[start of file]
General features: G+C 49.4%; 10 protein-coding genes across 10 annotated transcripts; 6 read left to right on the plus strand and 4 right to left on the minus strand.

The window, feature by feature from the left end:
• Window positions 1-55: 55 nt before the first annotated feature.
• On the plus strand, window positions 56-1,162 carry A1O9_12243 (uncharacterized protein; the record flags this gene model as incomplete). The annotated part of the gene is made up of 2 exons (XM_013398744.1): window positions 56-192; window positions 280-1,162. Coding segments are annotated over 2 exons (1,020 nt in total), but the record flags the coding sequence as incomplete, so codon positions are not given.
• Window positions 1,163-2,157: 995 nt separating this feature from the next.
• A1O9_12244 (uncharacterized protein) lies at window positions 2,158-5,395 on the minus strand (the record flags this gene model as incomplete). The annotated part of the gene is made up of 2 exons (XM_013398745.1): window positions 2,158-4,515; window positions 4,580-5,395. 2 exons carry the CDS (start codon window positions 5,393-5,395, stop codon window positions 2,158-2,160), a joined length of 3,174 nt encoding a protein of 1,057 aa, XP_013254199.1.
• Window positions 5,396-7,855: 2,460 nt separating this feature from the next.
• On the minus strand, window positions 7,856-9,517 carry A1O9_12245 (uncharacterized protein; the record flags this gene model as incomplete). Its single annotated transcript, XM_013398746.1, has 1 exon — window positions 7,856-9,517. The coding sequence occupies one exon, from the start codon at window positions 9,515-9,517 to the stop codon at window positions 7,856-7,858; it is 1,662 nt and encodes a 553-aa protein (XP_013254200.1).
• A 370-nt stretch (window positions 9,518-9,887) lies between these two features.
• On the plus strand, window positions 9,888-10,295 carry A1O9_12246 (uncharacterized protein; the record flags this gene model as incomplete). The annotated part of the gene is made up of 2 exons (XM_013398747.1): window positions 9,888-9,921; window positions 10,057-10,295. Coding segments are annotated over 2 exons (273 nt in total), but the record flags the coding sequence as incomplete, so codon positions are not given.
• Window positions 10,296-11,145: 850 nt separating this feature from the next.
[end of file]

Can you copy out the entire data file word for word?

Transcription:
General features: G+C 49.4%; 10 protein-coding genes across 10 annotated transcripts; 6 read left to right on the plus strand and 4 right to left on the minus strand.

The window, feature by feature from the left end:
• Window positions 1-55: 55 nt before the first annotated feature.
• On the plus strand, window positions 56-1,162 carry A1O9_12243 (uncharacterized protein; the record flags this gene model as incomplete). The annotated part of the gene is made up of 2 exons (XM_013398744.1): window positions 56-192; window positions 280-1,162. Coding segments are annotated over 2 exons (1,020 nt in total), but the record flags the coding sequence as incomplete, so codon positions are not given.
• Window positions 1,163-2,157: 995 nt separating this feature from the next.
• A1O9_12244 (uncharacterized protein) lies at window positions 2,158-5,395 on the minus strand (the record flags this gene model as incomplete). The annotated part of the gene is made up of 2 exons (XM_013398745.1): window positions 2,158-4,515; window positions 4,580-5,395. 2 exons carry the CDS (start codon window positions 5,393-5,395, stop codon window positions 2,158-2,160), a joined length of 3,174 nt encoding a protein of 1,057 aa, XP_013254199.1.
• Window positions 5,396-7,855: 2,460 nt separating this feature from the next.
• On the minus strand, window positions 7,856-9,517 carry A1O9_12245 (uncharacterized protein; the record flags this gene model as incomplete). Its single annotated transcript, XM_013398746.1, has 1 exon — window positions 7,856-9,517. The coding sequence occupies one exon, from the start codon at window positions 9,515-9,517 to the stop codon at window positions 7,856-7,858; it is 1,662 nt and encodes a 553-aa protein (XP_013254200.1).
• A 370-nt stretch (window positions 9,518-9,887) lies between these two features.
• On the plus strand, window positions 9,888-10,295 carry A1O9_12246 (uncharacterized protein; the record flags this gene model as incomplete). The annotated part of the gene is made up of 2 exons (XM_013398747.1): window positions 9,888-9,921; window positions 10,057-10,295. Coding segments are annotated over 2 exons (273 nt in total), but the record flags the coding sequence as incomplete, so codon positions are not given.
• Window positions 10,296-11,145: 850 nt separating this feature from the next.